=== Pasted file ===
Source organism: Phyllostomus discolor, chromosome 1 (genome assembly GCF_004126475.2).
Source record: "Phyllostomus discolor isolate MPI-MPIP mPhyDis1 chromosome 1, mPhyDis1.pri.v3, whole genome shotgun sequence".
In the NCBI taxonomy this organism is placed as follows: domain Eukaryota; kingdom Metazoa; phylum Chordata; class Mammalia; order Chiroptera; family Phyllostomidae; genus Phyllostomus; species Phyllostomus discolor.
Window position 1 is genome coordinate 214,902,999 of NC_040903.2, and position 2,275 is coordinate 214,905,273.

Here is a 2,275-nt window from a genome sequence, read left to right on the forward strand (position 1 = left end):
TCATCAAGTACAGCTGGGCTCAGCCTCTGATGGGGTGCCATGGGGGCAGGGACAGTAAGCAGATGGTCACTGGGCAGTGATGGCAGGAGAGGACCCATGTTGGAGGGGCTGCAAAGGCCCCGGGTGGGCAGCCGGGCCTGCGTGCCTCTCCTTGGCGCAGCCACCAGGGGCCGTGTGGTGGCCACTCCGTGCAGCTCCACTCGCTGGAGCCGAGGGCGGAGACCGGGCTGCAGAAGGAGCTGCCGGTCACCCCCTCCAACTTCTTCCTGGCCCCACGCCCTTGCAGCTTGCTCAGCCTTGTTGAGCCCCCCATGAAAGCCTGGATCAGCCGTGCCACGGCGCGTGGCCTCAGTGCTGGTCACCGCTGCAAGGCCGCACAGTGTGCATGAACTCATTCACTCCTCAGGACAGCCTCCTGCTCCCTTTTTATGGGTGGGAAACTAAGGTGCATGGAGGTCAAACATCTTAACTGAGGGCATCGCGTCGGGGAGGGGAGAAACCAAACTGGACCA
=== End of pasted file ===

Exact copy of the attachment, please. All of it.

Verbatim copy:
Source organism: Phyllostomus discolor, chromosome 1 (genome assembly GCF_004126475.2).
Source record: "Phyllostomus discolor isolate MPI-MPIP mPhyDis1 chromosome 1, mPhyDis1.pri.v3, whole genome shotgun sequence".
In the NCBI taxonomy this organism is placed as follows: domain Eukaryota; kingdom Metazoa; phylum Chordata; class Mammalia; order Chiroptera; family Phyllostomidae; genus Phyllostomus; species Phyllostomus discolor.
Window position 1 is genome coordinate 214,902,999 of NC_040903.2, and position 2,275 is coordinate 214,905,273.

Here is a 2,275-nt window from a genome sequence, read left to right on the forward strand (position 1 = left end):
TCATCAAGTACAGCTGGGCTCAGCCTCTGATGGGGTGCCATGGGGGCAGGGACAGTAAGCAGATGGTCACTGGGCAGTGATGGCAGGAGAGGACCCATGTTGGAGGGGCTGCAAAGGCCCCGGGTGGGCAGCCGGGCCTGCGTGCCTCTCCTTGGCGCAGCCACCAGGGGCCGTGTGGTGGCCACTCCGTGCAGCTCCACTCGCTGGAGCCGAGGGCGGAGACCGGGCTGCAGAAGGAGCTGCCGGTCACCCCCTCCAACTTCTTCCTGGCCCCACGCCCTTGCAGCTTGCTCAGCCTTGTTGAGCCCCCCATGAAAGCCTGGATCAGCCGTGCCACGGCGCGTGGCCTCAGTGCTGGTCACCGCTGCAAGGCCGCACAGTGTGCATGAACTCATTCACTCCTCAGGACAGCCTCCTGCTCCCTTTTTATGGGTGGGAAACTAAGGTGCATGGAGGTCAAACATCTTAACTGAGGGCATCGCGTCGGGGAGGGGAGAAACCAAACTGGACCA